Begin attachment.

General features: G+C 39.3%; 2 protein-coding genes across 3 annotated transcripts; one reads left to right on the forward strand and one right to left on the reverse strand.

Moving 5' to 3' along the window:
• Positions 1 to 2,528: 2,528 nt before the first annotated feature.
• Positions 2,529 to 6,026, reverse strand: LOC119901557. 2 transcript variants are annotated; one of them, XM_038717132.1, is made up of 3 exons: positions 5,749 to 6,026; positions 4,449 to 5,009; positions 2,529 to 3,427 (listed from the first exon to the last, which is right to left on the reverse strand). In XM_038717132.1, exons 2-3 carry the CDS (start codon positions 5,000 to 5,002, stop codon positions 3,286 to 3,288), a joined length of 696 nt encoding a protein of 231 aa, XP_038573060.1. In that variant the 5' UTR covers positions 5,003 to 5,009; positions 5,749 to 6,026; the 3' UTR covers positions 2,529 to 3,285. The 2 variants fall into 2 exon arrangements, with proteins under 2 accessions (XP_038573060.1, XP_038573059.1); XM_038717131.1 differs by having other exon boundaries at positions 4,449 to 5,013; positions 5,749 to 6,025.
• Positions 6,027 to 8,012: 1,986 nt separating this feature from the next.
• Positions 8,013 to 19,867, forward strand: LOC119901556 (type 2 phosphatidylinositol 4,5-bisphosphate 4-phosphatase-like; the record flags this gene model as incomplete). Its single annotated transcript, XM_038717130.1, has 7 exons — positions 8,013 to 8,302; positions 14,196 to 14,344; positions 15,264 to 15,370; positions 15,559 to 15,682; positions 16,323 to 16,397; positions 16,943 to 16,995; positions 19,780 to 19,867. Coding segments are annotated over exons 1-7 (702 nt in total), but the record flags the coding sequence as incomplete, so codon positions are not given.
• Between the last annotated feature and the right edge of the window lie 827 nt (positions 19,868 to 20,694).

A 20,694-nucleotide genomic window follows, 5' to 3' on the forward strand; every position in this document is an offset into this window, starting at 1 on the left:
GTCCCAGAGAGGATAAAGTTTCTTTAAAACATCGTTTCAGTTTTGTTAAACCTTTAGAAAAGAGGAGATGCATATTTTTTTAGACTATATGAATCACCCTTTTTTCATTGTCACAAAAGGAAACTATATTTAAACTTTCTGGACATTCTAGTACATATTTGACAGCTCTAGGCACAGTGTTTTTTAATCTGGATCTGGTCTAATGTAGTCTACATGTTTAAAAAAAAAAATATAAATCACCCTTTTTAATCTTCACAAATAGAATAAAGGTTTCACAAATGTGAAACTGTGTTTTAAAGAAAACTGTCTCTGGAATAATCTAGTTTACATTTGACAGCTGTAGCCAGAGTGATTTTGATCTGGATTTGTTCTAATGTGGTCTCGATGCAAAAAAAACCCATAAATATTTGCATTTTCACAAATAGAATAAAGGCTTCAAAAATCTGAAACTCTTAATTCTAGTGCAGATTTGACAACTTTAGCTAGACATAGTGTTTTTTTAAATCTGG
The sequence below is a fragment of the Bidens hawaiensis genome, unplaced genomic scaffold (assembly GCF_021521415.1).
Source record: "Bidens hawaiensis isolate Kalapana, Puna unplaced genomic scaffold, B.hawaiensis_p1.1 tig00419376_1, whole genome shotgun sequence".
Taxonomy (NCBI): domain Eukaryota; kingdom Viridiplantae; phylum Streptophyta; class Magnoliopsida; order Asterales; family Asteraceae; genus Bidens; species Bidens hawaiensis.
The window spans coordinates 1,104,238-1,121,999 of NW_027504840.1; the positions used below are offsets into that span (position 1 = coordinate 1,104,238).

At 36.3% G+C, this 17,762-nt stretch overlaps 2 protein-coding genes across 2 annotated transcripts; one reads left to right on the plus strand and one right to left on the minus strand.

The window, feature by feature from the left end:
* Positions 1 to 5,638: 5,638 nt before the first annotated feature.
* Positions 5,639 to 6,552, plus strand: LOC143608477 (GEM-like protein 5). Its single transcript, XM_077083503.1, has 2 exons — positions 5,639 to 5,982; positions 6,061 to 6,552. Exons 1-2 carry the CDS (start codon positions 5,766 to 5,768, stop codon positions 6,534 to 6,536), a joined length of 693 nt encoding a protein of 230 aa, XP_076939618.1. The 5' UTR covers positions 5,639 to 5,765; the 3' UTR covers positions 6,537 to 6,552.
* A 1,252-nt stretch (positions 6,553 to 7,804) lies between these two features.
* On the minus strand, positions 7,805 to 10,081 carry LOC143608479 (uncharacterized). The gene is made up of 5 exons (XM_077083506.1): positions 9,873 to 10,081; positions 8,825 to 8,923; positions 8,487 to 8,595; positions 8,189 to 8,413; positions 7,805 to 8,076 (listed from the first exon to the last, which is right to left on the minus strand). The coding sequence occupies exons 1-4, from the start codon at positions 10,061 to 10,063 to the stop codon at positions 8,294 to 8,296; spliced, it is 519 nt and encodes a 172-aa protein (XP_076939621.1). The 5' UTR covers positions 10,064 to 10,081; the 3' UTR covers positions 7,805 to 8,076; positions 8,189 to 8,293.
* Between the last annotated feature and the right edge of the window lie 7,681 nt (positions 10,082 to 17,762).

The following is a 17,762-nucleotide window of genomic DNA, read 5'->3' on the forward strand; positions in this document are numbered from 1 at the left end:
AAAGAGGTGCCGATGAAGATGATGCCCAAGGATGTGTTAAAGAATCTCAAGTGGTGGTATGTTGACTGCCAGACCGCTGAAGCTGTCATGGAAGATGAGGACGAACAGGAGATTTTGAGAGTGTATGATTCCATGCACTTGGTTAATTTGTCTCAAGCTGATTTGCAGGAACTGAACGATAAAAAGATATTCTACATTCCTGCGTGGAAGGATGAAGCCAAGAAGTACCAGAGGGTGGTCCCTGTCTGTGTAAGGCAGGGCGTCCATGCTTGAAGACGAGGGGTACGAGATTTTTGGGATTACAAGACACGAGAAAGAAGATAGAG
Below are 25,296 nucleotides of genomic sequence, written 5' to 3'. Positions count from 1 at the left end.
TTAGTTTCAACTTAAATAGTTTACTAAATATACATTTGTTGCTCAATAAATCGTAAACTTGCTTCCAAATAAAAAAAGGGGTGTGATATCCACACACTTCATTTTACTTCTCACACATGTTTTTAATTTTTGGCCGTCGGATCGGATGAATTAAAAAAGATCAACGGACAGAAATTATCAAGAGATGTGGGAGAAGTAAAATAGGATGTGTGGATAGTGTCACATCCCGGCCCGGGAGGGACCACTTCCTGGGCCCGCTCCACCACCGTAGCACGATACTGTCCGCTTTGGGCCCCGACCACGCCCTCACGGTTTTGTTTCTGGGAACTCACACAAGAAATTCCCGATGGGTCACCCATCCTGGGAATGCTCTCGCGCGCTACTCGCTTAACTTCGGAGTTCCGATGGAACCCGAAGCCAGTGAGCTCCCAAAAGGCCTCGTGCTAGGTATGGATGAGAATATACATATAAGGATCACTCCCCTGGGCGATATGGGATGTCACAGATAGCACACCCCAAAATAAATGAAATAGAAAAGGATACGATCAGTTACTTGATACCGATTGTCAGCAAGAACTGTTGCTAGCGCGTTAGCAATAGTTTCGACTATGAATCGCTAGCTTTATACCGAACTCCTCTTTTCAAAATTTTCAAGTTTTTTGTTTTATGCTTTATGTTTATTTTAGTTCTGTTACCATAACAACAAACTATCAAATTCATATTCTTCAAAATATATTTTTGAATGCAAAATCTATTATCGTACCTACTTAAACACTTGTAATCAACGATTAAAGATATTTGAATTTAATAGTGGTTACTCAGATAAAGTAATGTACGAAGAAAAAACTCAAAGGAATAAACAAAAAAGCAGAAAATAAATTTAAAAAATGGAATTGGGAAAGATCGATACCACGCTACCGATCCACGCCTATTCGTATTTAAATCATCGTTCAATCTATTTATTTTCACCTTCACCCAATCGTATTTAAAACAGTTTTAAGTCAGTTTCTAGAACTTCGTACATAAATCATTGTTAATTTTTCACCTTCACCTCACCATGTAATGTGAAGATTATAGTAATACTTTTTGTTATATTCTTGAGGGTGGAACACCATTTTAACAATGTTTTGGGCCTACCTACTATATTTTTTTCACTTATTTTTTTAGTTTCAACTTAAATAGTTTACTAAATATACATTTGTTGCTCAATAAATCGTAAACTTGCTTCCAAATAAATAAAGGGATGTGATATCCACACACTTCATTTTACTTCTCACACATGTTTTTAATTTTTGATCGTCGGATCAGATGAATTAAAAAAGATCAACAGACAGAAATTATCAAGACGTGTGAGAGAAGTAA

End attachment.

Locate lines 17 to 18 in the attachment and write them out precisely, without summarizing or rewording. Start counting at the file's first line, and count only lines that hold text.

* Positions 5,639 to 6,552, plus strand: LOC143608477 (GEM-like protein 5). Its single transcript, XM_077083503.1, has 2 exons — positions 5,639 to 5,982; positions 6,061 to 6,552. Exons 1-2 carry the CDS (start codon positions 5,766 to 5,768, stop codon positions 6,534 to 6,536), a joined length of 693 nt encoding a protein of 230 aa, XP_076939618.1. The 5' UTR covers positions 5,639 to 5,765; the 3' UTR covers positions 6,537 to 6,552.
* A 1,252-nt stretch (positions 6,553 to 7,804) lies between these two features.